Hey Folks!

I've been working on a primarily live action film for a while now, it's a series of short films compiled together into a single project.  One of the films is entirely stop motion, the rest are all live action.  For the final short, I started thinking that I might like to combine live action and stop motion, but rather than composite the stop motion character into a live action world, I'd like to composite my actors into a stop motion world.  Do any of you have experience doing this?  Any suggestions?  Do you have any good examples you could point me to, good tutorials?

Thanks a lot!

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It would be a straight forward "green screen" or chroma key situation. Filming live actors in front of a green screen. Laying it over stop motion footage and keying out the green. This is easy to do terribly ( Ha ). Matching the lighting of the stop mo scenes and maintaining a great smooth light on the green screen can take a boat load of lights to do well. I like a different approach.... Shooting it all together ( live action and stop mo effects ). Check out almost anything by Jan Svankmajer to see it done well. In my experience it helps greatly to work with dancers that can control their body well and perform "micro-movements". It always has a bit of a herky-jerky quality ( like an olde-timey 9fps movie ), but that can be magical!

I was planning to put a person into a stop motion set for a future project.  (I was also going to try enlarging the head so they fit in with the proportions of my puppets, but that's a different issue.)  As Stephen says, the way to do that would be to shoot against  greenscreen.  I may be able to set the lights up to shoot a full size human, then wheel the stopmo set in, switch off the lights for the greenscreen, and shoot the set under the same lights to get a match without a lot of fiddling about.  The set is 1:6 scale, so just shooting the person one frame at a time wouldn't work, they would be the wrong size.  The first film that comes to mind with pixilated actors animated at the same time as puppets is The Secret Adventures of Tom Thumb, where the puppets represent small, puppet sized characters, so they both fit into the full sized sets.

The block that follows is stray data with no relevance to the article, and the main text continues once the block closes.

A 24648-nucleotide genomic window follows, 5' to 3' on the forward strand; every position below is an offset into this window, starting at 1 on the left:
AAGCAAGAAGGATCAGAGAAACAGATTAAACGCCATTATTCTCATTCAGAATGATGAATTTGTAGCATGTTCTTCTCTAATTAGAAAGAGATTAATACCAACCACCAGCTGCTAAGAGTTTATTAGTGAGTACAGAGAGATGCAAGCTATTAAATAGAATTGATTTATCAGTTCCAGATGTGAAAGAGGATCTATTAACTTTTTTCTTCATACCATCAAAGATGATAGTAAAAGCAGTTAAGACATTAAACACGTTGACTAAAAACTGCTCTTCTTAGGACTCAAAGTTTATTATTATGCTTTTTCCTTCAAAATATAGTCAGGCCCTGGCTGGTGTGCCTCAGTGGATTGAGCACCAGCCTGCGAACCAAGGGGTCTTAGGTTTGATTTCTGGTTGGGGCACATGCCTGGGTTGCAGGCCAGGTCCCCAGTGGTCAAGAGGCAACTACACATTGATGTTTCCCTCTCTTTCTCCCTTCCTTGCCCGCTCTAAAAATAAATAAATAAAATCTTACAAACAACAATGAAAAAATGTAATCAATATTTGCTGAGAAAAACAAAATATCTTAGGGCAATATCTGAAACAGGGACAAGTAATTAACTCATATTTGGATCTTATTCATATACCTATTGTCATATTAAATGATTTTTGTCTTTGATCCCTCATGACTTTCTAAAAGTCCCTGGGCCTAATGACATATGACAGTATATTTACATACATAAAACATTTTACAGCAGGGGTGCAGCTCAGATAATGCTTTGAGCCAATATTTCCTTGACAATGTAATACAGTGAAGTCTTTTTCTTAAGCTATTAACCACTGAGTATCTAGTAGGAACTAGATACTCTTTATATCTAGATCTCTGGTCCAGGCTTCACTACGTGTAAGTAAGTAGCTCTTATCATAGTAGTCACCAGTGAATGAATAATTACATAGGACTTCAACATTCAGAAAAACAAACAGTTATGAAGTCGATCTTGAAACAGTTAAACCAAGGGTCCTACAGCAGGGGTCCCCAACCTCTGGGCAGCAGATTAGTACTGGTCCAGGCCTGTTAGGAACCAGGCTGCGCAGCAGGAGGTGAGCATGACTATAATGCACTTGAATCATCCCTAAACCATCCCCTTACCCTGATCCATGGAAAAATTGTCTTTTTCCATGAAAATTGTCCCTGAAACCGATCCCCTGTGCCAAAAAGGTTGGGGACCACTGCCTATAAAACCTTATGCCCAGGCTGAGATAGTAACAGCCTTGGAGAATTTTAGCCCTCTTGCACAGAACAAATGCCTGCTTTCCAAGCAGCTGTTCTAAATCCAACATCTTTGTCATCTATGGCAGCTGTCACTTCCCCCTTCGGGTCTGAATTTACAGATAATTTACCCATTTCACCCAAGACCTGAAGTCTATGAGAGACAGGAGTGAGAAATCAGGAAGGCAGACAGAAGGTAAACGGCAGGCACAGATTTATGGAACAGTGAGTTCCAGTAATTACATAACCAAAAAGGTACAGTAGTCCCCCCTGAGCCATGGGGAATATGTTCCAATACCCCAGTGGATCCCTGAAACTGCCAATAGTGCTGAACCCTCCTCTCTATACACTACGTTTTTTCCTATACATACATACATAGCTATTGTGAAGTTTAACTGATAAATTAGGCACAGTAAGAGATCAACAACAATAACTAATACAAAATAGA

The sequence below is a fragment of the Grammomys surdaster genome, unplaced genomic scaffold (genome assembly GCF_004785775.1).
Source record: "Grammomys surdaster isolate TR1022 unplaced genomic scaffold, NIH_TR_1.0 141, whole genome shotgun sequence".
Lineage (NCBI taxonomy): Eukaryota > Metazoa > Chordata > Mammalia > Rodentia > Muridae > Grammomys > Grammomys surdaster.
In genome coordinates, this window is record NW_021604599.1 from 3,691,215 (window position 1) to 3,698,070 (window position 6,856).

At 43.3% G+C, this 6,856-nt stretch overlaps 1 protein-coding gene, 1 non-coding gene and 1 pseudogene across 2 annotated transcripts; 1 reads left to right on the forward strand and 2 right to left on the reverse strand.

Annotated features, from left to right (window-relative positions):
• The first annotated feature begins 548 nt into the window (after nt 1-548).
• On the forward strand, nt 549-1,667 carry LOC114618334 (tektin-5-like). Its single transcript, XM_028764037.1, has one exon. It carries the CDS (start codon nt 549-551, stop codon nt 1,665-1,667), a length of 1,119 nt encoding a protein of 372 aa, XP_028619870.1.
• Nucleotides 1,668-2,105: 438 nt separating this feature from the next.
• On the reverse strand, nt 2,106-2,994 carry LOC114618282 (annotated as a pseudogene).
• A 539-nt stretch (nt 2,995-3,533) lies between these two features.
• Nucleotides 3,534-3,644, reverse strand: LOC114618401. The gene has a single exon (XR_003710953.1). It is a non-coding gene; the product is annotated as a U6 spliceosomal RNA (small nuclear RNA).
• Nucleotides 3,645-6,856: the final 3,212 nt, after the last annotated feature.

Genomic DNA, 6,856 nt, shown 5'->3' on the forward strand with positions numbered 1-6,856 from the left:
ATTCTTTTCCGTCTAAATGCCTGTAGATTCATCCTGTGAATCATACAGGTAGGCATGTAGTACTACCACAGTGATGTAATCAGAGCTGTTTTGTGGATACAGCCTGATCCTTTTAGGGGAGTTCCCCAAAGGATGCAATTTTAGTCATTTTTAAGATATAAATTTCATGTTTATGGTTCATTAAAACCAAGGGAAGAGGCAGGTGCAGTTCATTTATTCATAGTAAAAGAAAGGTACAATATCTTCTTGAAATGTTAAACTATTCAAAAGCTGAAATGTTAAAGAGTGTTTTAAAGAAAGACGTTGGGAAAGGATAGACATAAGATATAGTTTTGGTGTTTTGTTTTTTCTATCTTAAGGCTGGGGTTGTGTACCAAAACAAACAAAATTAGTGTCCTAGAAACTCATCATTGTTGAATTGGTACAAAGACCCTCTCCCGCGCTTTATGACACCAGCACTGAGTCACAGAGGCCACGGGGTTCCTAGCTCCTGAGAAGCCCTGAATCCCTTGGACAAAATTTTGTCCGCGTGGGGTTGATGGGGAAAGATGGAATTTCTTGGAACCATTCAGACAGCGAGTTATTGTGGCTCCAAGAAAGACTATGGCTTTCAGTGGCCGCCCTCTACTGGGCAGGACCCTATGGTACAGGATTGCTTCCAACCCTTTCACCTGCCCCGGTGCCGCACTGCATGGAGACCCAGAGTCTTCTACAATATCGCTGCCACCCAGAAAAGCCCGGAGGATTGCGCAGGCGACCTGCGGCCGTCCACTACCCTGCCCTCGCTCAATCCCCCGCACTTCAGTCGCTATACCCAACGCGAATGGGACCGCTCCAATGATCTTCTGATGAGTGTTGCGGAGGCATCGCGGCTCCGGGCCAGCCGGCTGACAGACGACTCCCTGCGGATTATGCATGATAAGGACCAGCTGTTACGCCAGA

One thing to watch out for is the floating effect caused by the lack of shadows.  Where possible I like to include a bit of floor to get the shadow, but I believe some keying software can also pick up a shadow on a green floor cloth and lay it over the background without it looking green, I need to look into that some more.  Maybe I'll be able to have the human's feet below the edge of the frame and just avoid the issue.


I've put stop motion puppets into other stopmo scenes, and into a cgi environment, but I haven't actually put a live human into anything yet - I hardly ever shoot with a video camera.

Hi StopmoNick/ Cait,

Yes, Primatte ( or other chroma-key software ) lets you remove the key colour ( green for example ) from artifact/ edges and it's a great way to do the shadow thing you are talking about. You get more control ( but takes a lot more time ) to build up the comp in AE and create a digital light source to cast shadows ).  The old skool "perspective" shots a la "Tom Thumb" are great but often require a huge distance from foreground to background to work. There are also those specialty half lenses to allow you to have both foreground and background in focus, but other than some really cheap Cookin split screen plastic things from the 80's, I haven't had the chance to see/ work with real-deal fancy glass ones.

I love the pixilated live action thing and rarely go for a super smooth look myself... Although it doesn't really address the question/ problem of integration, sometimes a good transition shot can take you back and forth between the 2 worlds, if true live action/ stop mo combo isn't working out for you.Love to see how you ultimately approach this idea and what it looks like. Tricky, tricky, tricky!